Faelyn does not lend her power to mortals for the purposes of violence. The last thing she wants is to assist in bloodshed and suffering, so Faelyn's faith magic is almost exclusively protective or nurturing in nature. No blasting people with righteous holy fire, for example. Physical healing spells are the most common and perhaps most practically useful variety, since many of the Sisterhood are called upon to do relief work during large-scale conflicts. However, abjuration and warding spells to protect the defenseless and the weak are also popular as they provide a nonviolent way to stop the suffering of the victims they feel may go unnoticed by other sects or bodies. The more socially- or empathically-inclined devotees occasionally make use of faith magic aimed at bolstering the emotional fortitude and outlook of the downtrodden, offering them the strength and determination to carry on until a real solution can be reached. What exactly the caster needs in order to further Faelyn's cause is between him/her and the goddess herself.

Sacred Objects: Most temples to Faelyn are modest affairs, as her followers often cannot afford great ornamentation and decadent enhancements. Out of respect for Faelyn temples even in poor, rough areas are kept clean and well-lit even when they are not heavily decorated.

The most notable exception to this is the temple to Faelyn in Elenion. The city's reputation spurred wealthier donors to enhance Faelyn's temple to an extraordinary degree. The floors are polished rose-hued granite with a pattern of mistletoe leaves and berries inlaid on the wall along the floor in semi-precious stones. The temple entrance is on the east side, the wide open doors letting in the light of the dawn. The walls in most places are white marble or alabaster to allow the sunlight to catch in the building itself, seeming to light it from within as the mistletoe inlay shines in the sun. The center of the temple is a wide courtyard for devotees to gather, and in the middle of it is a low fountain of drinkable water. This courtyard is almost always full of people milling about, occasionally standing or seated in huge groups together.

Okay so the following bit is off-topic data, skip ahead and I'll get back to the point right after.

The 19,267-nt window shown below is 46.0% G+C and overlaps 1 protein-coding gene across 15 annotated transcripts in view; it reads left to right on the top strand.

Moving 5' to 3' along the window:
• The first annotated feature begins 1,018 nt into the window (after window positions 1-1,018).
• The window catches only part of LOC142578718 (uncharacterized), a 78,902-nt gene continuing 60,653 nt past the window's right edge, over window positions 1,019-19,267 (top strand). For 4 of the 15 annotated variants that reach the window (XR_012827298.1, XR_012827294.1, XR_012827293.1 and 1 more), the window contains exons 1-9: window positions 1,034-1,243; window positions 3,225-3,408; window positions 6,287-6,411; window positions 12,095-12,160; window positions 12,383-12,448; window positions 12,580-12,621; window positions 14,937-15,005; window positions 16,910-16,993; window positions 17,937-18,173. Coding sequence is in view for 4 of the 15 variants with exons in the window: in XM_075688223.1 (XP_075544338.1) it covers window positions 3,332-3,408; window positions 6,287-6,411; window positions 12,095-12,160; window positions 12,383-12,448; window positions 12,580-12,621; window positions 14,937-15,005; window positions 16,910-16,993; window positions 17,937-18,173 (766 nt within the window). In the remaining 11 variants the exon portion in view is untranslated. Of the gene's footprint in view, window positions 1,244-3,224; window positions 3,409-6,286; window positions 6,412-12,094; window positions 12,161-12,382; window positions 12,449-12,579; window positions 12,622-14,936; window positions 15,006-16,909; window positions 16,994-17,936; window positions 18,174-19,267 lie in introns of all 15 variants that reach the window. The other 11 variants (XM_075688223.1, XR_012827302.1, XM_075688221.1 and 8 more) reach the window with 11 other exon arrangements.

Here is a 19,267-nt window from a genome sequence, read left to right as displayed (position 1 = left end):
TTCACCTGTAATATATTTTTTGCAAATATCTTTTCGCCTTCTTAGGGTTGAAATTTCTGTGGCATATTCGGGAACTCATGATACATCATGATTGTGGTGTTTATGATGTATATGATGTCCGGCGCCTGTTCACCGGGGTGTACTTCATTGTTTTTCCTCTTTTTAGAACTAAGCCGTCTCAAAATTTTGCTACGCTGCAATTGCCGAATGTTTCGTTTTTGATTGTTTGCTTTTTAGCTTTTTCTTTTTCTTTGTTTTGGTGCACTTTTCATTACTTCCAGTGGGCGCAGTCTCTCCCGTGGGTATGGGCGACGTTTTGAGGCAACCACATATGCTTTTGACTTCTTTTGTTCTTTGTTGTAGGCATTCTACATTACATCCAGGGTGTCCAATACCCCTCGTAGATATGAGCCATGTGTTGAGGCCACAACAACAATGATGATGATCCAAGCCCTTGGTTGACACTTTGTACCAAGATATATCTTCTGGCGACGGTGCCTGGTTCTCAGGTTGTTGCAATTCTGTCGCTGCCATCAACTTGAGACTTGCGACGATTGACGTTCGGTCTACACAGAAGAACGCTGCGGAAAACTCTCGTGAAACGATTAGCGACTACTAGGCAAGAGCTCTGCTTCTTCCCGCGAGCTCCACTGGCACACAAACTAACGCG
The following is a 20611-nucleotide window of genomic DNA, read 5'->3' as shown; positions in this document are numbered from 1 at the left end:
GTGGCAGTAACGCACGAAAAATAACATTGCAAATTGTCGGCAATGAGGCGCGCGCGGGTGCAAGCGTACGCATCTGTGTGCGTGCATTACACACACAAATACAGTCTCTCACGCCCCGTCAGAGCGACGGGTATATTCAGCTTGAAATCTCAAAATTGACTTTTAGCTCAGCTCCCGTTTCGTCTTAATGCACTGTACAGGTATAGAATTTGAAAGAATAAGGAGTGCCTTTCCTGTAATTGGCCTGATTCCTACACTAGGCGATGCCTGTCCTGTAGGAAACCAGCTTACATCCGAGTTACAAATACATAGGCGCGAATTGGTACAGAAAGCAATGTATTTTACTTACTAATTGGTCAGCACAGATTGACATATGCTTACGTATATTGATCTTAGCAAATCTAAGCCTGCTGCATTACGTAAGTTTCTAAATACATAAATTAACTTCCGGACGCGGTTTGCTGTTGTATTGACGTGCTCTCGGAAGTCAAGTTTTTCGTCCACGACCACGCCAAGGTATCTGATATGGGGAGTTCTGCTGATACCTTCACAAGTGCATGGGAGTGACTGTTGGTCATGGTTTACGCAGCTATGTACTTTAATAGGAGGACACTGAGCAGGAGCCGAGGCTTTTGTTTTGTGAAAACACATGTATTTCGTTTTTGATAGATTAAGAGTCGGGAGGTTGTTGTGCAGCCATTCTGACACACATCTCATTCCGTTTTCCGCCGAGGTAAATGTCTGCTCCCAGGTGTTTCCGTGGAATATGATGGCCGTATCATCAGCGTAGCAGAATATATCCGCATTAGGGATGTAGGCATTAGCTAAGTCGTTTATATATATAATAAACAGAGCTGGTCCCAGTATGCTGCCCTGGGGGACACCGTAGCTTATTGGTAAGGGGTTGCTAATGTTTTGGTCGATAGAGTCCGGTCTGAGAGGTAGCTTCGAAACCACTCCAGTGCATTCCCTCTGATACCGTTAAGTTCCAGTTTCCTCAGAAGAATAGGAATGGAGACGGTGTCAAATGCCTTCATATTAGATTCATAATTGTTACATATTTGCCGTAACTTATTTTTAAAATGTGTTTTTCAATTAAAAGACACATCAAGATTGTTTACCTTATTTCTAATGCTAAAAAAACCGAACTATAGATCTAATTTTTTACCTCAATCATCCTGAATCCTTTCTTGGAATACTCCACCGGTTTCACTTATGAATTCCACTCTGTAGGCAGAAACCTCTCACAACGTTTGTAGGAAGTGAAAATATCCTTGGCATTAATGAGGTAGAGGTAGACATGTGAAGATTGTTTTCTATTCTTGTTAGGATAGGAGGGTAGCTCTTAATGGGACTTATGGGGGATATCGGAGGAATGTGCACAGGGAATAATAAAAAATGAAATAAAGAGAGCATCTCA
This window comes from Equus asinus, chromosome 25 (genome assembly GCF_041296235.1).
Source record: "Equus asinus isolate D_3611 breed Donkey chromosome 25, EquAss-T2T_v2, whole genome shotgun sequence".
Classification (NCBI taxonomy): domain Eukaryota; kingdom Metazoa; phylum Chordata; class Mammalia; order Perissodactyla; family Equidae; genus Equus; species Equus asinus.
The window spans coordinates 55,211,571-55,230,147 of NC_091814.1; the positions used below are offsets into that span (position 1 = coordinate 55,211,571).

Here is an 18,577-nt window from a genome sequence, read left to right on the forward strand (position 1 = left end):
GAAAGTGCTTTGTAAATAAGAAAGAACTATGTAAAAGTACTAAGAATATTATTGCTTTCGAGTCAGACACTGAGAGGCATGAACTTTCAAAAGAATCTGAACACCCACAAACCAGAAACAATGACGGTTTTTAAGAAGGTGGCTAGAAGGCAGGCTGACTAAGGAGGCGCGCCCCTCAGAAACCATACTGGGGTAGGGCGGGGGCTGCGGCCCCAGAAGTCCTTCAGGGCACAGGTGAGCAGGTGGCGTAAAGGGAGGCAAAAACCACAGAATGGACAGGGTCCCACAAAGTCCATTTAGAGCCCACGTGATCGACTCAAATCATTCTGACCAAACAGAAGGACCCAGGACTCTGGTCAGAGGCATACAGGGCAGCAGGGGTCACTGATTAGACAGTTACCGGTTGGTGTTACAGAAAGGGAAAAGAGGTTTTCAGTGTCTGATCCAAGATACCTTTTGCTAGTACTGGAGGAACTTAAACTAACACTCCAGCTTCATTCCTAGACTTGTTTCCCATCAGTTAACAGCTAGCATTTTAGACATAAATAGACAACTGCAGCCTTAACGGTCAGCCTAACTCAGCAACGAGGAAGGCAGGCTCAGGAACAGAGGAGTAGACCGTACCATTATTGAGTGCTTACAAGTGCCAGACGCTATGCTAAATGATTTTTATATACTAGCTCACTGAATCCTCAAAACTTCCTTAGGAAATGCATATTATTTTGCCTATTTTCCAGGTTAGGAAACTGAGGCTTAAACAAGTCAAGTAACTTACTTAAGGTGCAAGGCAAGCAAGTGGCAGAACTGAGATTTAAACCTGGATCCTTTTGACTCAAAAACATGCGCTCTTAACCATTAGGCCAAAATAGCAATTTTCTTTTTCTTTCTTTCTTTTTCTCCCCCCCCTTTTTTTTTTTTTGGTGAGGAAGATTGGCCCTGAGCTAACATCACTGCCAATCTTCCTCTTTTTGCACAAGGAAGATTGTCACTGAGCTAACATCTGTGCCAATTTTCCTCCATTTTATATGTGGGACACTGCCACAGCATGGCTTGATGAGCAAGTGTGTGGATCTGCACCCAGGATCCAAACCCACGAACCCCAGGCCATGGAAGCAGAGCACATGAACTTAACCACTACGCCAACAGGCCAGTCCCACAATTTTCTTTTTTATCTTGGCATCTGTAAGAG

The lower level of the temple, away from the lively and social atmosphere of the upper courtyard, is more dimly lit and private. During the day shafts of sunlight penetrate through openings above the outer walls to light the carved stone subterranean worship areas. Here small candles are offered to devotees at cost so that they may place them before a larger-than-life bronze likeness of Faelyn. A typical four-armed rendition of Faelyn, two hands are joined under her chin, while the other two are spread out to her followers. One of these hands typically has a red candle in it, while the other holds a bowl of water from the fountain. The statue is often dressed in real cloth robes donated to the shrine by wealthy devotees in the city. This statue, more than the beautiful upper level, makes this temple a pilgrimage site for believers.